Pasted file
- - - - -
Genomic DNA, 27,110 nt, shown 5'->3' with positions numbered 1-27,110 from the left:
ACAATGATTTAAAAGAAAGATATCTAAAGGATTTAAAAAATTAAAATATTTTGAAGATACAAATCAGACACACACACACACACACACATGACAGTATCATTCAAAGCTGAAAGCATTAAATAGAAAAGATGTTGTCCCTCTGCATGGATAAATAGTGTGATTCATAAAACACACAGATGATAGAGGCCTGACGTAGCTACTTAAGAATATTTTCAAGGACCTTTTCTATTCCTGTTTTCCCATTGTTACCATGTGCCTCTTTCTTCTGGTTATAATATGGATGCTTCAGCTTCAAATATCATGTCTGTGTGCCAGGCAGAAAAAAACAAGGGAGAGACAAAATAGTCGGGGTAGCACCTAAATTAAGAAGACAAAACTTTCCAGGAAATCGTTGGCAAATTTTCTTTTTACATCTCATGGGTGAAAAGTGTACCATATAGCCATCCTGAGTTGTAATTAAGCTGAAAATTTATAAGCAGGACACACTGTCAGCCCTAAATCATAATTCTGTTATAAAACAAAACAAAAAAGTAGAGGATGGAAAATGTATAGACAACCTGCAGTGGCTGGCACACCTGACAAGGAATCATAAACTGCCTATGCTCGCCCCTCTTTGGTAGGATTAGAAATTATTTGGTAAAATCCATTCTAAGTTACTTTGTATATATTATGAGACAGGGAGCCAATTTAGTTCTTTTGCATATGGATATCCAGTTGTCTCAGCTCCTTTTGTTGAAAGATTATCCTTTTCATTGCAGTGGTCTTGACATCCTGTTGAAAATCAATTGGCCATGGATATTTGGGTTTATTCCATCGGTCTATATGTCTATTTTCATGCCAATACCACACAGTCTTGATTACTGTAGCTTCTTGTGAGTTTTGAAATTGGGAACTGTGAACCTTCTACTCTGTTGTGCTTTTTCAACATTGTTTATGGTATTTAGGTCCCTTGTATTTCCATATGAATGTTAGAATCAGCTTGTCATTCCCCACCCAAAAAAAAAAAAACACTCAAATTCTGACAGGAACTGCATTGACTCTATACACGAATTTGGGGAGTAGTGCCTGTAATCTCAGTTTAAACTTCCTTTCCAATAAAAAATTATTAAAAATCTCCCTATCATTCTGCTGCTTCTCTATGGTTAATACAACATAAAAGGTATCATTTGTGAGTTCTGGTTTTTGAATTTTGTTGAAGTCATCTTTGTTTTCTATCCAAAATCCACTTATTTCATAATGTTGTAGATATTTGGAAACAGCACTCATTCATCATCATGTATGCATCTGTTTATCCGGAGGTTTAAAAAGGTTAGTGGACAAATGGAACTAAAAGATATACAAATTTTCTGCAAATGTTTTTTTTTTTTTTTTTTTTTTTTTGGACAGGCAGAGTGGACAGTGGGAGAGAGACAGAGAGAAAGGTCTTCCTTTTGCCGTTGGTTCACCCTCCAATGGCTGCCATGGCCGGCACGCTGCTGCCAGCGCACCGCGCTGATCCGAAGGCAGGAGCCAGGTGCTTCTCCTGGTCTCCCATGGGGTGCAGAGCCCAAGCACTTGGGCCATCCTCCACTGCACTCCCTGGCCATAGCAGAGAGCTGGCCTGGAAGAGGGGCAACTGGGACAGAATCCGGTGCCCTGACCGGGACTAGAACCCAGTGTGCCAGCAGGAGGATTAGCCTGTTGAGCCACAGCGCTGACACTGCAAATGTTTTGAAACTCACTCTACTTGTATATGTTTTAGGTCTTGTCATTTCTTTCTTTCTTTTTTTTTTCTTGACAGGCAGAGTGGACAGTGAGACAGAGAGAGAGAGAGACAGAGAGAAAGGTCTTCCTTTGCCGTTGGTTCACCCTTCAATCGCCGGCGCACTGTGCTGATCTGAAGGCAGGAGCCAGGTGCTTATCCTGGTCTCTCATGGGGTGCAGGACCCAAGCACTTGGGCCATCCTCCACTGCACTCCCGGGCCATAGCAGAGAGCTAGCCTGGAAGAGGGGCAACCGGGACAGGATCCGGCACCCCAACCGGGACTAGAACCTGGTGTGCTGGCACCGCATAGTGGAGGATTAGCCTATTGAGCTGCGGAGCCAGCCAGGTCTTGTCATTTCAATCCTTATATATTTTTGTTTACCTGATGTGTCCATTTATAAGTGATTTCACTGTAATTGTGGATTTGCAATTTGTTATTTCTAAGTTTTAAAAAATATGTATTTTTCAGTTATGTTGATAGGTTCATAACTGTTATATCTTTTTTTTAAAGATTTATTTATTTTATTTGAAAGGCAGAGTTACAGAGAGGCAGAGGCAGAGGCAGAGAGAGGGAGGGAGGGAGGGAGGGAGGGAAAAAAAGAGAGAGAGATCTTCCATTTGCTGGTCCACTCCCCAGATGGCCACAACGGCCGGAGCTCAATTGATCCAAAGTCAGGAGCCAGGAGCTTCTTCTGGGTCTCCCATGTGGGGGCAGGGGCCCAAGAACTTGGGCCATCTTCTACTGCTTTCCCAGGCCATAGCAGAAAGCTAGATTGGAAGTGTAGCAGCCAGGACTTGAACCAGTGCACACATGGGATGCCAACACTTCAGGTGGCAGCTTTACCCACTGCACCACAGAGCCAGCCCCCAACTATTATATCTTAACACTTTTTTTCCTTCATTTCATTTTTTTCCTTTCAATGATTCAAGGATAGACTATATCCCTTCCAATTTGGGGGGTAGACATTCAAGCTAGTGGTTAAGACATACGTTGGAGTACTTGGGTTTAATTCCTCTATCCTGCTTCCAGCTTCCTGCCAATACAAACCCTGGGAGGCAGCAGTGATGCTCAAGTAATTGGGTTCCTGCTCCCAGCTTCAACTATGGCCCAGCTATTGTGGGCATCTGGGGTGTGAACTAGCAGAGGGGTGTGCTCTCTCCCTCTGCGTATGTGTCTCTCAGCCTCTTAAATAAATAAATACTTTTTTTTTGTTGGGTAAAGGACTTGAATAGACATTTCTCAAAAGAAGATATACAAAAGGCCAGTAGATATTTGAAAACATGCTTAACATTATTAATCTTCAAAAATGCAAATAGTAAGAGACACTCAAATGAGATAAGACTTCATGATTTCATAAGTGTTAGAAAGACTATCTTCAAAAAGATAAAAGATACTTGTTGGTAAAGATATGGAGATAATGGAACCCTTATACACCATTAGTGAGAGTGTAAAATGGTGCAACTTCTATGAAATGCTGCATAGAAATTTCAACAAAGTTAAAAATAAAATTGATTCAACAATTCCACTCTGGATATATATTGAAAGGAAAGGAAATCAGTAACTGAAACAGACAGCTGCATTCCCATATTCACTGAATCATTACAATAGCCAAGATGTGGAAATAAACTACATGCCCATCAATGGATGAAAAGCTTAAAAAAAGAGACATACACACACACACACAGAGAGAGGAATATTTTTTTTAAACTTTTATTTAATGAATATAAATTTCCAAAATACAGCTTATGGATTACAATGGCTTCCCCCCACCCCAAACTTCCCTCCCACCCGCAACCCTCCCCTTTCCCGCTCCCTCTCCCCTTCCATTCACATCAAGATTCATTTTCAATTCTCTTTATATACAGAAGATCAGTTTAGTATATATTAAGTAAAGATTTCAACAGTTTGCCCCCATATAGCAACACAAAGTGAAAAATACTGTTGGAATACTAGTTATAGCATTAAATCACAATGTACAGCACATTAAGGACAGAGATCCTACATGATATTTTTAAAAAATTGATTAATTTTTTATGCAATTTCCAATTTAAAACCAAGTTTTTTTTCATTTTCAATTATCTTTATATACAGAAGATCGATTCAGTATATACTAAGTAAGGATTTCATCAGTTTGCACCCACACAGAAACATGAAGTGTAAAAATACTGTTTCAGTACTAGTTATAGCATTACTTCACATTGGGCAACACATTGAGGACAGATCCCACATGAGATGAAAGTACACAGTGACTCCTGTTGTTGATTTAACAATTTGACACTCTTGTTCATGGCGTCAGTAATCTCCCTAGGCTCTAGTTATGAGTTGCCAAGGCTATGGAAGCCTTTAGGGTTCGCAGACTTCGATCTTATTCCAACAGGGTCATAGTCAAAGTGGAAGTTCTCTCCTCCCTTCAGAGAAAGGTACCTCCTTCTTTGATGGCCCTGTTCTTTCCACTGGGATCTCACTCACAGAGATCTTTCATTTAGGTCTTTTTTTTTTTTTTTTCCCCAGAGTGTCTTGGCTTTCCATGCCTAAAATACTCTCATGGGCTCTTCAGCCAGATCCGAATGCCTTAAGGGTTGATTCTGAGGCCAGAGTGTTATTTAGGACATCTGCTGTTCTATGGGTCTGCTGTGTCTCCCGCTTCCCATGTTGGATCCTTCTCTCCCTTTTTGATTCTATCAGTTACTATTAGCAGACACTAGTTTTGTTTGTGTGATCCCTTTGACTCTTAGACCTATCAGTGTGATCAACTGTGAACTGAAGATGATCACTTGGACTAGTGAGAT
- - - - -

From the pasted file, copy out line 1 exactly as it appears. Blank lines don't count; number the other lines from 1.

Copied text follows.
Genomic DNA, 27,110 nt, shown 5'->3' with positions numbered 1-27,110 from the left: